NOTE: The sample code used here is hosted in my GitHub at https://github.com/tinfoilcipher/eks-terraform-example Recently I’ve been getting my hands dirtier and dirtier with Kubernetes but there’s some interesting oddities that only occur in Elastic Kubernetes Service (EKS), the AWS PaaS Kubernetes platform, especially when it comes to how you can authenticate. As Kubernetes is strongly driven by a declarative (and by extension Infrastructure as Code) philosophy, it makes perfect sense . . .
Google Cloud Platform tends to be forgotten from the conversation a lot when talking about public cloud offerings, however their hosted Kubernetes offering GKE (Google Kubernetes Engine) has for me been the best of the major offerings for getting to grips with the platform and the best reason to use GCP at all. Without much issue we can get Terraform integrated with GCP, provision and scale out clusters as we . . .
Docker Hub has become the de facto standard for Container Registries and for many scenarios it will do the trick, however it won’t do for everything. Much like operating a warehouse of physical goods it’s important to be able to protect against counterfeits and be able to verify the integrity of your stock and working from a pool of verifiable good images is important. Much in the same way you . . .
Previously we looked at implementing a CI/CD pipeline using both Terraform and Ansible for provisioning and Configuration Management. In this deployment we relied on an official Python Docker image to build our Ansible environment, however this required a few steps that add a few top-heavy steps that could be solved by creating our own Docker image instead. The sample code for this post is in my GitHub at https://github.com/tinfoilcipher/ansible-aws-docker-image. Speeding . . .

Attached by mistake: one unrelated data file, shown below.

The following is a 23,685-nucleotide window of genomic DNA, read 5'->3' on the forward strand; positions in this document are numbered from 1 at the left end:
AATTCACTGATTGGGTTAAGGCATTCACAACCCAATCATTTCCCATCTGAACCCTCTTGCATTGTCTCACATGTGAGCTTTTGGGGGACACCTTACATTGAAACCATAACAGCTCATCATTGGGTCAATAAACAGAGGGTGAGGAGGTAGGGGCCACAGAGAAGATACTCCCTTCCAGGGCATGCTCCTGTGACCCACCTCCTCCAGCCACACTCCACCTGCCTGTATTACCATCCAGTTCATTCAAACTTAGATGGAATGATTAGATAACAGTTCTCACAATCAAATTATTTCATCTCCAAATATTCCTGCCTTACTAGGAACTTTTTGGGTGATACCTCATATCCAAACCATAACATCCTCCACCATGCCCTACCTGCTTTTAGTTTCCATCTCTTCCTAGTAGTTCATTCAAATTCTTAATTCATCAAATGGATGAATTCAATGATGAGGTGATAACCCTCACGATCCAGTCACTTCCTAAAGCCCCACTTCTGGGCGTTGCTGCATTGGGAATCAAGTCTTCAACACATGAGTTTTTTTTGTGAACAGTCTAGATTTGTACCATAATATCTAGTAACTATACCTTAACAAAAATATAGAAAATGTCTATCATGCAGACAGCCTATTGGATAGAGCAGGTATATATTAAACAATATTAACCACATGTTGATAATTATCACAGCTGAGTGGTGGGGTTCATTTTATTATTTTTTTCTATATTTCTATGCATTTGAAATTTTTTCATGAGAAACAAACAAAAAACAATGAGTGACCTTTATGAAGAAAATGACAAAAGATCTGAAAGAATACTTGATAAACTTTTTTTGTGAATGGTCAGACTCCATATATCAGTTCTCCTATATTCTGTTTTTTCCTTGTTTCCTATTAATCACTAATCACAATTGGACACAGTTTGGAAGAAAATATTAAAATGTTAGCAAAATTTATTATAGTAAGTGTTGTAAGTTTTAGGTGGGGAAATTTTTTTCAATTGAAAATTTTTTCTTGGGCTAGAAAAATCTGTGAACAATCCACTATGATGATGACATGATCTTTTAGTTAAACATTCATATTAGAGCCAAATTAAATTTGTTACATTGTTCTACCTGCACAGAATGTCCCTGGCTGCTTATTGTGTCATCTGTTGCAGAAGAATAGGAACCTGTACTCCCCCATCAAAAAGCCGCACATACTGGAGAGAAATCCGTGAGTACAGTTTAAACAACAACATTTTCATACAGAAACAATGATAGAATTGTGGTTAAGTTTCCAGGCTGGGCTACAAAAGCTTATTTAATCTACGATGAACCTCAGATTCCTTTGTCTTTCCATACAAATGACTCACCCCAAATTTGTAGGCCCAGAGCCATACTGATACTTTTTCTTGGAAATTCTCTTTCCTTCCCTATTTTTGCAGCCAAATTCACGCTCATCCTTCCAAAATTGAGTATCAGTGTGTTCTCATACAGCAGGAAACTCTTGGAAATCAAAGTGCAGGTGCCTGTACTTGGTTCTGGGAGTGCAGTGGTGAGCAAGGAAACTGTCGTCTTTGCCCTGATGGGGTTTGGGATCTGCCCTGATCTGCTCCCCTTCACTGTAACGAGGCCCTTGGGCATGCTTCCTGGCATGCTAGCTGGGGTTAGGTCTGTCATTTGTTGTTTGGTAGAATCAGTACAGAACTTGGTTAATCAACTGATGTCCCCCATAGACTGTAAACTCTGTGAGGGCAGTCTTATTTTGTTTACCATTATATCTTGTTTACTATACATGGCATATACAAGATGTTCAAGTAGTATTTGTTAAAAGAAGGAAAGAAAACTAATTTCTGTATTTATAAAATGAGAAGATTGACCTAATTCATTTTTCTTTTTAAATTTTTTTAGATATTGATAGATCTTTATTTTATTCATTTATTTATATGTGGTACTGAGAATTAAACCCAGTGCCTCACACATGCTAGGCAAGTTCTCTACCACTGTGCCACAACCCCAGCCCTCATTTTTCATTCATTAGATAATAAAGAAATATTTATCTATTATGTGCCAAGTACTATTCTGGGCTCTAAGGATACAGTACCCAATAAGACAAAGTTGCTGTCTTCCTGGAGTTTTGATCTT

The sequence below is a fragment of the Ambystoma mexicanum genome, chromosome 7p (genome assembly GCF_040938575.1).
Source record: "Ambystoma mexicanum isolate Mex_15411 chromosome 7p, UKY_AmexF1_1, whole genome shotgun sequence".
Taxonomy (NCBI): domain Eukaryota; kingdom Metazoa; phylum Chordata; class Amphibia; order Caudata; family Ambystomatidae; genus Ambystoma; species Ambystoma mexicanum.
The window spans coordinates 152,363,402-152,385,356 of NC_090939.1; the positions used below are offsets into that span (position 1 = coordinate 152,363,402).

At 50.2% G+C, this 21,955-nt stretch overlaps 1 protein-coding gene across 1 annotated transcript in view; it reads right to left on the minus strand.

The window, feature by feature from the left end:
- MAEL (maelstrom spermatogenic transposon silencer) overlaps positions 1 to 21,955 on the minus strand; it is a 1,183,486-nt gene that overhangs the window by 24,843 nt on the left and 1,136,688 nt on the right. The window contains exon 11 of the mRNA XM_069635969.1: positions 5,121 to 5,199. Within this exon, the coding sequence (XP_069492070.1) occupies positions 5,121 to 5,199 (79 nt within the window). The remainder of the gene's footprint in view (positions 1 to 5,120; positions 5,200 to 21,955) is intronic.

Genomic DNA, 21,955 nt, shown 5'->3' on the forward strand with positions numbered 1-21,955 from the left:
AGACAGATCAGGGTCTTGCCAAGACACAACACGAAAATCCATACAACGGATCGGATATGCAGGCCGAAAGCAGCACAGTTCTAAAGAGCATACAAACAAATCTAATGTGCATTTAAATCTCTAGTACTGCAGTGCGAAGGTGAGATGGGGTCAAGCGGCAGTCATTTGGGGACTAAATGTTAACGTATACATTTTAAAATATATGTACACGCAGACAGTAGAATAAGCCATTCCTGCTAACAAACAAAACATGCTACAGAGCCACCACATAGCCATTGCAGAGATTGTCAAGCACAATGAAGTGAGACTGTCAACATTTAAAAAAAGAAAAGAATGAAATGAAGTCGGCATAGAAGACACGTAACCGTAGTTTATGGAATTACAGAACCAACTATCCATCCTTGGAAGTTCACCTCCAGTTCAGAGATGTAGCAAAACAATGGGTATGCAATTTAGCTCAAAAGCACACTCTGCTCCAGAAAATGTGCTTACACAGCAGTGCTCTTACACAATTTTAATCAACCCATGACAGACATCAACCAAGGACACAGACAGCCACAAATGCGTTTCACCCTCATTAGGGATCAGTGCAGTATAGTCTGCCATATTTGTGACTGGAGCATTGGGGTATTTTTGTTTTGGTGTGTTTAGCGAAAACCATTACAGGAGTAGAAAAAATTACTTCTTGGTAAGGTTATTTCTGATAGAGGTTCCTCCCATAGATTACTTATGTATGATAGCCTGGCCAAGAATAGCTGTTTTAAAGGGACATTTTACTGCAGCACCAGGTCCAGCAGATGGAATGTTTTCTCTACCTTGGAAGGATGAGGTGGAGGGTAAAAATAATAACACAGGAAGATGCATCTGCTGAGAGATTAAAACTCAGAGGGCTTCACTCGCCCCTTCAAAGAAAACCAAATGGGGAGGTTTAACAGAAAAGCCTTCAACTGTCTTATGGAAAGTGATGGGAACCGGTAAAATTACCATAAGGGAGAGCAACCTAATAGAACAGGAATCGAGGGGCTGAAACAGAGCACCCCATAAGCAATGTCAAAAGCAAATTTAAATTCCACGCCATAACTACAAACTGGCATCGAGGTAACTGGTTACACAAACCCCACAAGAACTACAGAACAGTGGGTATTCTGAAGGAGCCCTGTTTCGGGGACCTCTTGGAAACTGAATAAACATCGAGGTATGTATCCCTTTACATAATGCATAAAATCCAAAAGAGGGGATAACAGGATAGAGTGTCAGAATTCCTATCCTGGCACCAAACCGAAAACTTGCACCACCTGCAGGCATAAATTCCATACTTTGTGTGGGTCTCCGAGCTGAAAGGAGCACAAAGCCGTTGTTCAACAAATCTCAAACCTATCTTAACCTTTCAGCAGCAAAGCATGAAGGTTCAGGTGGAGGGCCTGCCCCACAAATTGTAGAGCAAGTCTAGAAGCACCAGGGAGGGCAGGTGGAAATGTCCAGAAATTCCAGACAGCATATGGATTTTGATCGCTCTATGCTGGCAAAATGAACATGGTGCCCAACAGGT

Previously we’ve discussed the deployment of Docker containers to Azure and managing Scale Out of instances but not the use of Docker directly. The terminology of Docker has become a little confused of late as containers become the new hot topic, for clarity Docker itself is an application that can be used to create, manage and orchestrate containers, and it’s the orchestration that we’re going to be looking at in . . .
In a previous post we explored how to automate the deployment of Docker containers in to Azure App Services using Terraform, this method allows for the creation of scalable microservices using an IaC method, however Terraform doesn’t allow us to define detailed configuration which is critical to a stable microservices environment in the real world, which must be able to reactivity scale up and down based on demand. To solve . . .
If you’re anything like me, you probably spent years hearing about the wonders of containerisation and didn’t know where to start. Docker, Kubernetes, Swarm, ECS, App Services and Containers are thrown around as almost interchangeable terms and to the uninitiated it’s just another wall of terms that means nothing (spoiler: the terms aren’t interchangeable and Docker isn’t the only game in town, it’s just the most popular form of container). . . .